Ever wondered where the movement would be if we could just stop infighting? Melanie Joy joins us on the podcast this week to discuss her most recent work that aims to tackle the issue of infighting and to get activists communicating more compassionately.
ABOUT OUR GUEST
Dr. Melanie Joy (she/her) is an award-winning psychologist and educator and she’s the author of seven books, including the bestselling Why We Love Dogs, Eat Pigs, and Wear Cows; Beyond Beliefs; and How To End Injustice Everywhere. Her work has been featured in major media outlets around the world, and she has received a number of awards, including the Ahimsa Award – previously given to the Dalai Lama and Nelson Mandela – for her work on global nonviolence. Melanie has given talks and trainings in over 50 countries, and she is also the founding president of the international NGO Beyond Carnism. You can learn more about her work at carnism.org.
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Jasmin Singer: Welcome to Our Hen House, Melanie.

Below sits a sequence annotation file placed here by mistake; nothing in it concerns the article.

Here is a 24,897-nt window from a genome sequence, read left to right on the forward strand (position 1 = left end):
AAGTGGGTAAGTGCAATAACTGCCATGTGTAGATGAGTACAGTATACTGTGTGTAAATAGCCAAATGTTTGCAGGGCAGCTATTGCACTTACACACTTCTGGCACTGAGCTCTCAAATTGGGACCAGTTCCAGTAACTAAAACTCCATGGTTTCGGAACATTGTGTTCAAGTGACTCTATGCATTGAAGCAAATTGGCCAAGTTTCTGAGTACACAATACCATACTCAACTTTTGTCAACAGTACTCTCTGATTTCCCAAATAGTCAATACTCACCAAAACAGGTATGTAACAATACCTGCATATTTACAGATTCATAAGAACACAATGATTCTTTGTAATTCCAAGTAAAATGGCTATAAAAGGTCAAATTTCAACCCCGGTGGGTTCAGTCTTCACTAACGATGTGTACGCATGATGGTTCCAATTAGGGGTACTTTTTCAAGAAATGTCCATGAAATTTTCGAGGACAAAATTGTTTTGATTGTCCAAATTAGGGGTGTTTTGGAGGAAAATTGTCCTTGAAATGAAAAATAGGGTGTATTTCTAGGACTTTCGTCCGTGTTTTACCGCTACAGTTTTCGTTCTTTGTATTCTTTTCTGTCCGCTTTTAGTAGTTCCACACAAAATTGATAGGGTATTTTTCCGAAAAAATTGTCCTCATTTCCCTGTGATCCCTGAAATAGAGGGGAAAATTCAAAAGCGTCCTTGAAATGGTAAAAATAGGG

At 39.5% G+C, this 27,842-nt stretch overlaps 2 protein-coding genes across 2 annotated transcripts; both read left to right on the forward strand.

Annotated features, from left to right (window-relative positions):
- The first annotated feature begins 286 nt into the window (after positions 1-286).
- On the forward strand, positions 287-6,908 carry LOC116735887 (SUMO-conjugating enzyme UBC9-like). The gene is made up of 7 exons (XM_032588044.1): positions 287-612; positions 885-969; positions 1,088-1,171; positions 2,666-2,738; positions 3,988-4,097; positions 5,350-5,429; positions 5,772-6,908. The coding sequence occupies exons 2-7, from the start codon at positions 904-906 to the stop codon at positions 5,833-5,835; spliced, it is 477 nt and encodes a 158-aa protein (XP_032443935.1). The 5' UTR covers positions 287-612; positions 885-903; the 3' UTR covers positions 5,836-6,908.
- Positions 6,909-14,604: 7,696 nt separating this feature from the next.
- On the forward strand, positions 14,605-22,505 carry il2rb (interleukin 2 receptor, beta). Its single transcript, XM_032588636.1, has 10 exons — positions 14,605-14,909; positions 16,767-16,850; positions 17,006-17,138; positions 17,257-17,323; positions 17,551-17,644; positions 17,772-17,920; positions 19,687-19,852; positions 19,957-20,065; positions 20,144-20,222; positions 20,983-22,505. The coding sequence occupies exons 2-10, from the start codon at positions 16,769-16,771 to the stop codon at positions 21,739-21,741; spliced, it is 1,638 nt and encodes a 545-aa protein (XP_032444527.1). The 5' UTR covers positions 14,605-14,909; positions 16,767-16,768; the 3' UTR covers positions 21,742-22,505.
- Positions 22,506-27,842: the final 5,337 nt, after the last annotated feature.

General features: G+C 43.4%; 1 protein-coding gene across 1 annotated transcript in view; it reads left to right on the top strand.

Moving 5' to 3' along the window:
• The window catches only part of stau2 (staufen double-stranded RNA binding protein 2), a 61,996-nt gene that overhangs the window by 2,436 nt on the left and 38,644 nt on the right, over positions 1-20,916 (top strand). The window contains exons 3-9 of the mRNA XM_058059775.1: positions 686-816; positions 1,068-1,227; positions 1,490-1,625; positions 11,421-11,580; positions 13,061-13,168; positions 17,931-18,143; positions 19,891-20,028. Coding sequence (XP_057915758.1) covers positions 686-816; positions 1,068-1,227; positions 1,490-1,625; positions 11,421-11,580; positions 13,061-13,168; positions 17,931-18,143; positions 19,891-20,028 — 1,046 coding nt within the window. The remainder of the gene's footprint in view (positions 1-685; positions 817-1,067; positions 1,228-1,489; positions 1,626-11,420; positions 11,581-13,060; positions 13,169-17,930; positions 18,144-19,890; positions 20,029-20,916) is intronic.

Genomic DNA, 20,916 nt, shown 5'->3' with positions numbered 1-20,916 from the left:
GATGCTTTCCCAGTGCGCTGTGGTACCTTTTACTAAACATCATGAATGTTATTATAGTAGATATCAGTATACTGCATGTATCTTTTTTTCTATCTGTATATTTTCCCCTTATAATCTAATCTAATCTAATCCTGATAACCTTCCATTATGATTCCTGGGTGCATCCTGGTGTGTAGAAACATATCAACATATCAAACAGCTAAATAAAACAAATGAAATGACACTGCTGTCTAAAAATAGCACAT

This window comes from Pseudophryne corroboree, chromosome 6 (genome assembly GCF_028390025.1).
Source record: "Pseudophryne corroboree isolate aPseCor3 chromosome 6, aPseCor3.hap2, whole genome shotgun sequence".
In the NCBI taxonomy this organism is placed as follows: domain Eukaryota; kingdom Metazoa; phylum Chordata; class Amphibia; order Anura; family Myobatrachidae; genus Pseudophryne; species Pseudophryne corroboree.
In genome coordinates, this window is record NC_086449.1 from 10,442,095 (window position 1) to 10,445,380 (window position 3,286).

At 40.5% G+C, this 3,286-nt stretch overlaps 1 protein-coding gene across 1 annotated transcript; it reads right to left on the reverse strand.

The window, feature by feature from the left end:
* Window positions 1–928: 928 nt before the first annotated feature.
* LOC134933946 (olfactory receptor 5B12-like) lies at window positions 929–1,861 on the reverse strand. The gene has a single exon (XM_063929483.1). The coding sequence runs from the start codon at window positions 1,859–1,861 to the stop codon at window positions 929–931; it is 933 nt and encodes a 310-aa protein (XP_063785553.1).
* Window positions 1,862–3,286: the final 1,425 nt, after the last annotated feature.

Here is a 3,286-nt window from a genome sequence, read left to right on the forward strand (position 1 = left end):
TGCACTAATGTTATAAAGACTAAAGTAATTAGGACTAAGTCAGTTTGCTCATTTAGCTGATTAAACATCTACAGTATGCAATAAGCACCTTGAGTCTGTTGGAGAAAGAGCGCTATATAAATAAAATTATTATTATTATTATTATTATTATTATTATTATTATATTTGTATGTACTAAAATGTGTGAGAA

Melanie Joy: I am so happy to be here. It's been years.
Jasmin Singer: I know, I know! That's bananas to me because the interviews that we've had in the past, they really stick with me. And maybe it's also because I'm constantly reading your work that I feel like you're always there with me, but you really have played such an important role in my own evolution, both personally as well as as an activist. Which I'm not sure why I'm differentiating those two things, but so first of all, thank you for all that you've done to change the world for animals and to change my own world. I really appreciate you.
Melanie Joy: Well, well, thank you. And you have done some things for me in my life to help me too. And you know, I love Our Hen House and I'm so grateful and really I've been so looking forward to having this conversation.
Jasmin Singer: I have to this book that you just published, congratulations, How to End Injustice Everywhere, it's called. The subtitle, by the way, is also equally important, Understanding the Common Denominator Driving All Injustices to Create a Better World for Humans, Animals, and the Planet. Dr. Joy, you have written so many important books- Why We Love Dogs, Eat Pigs and Wear Cows.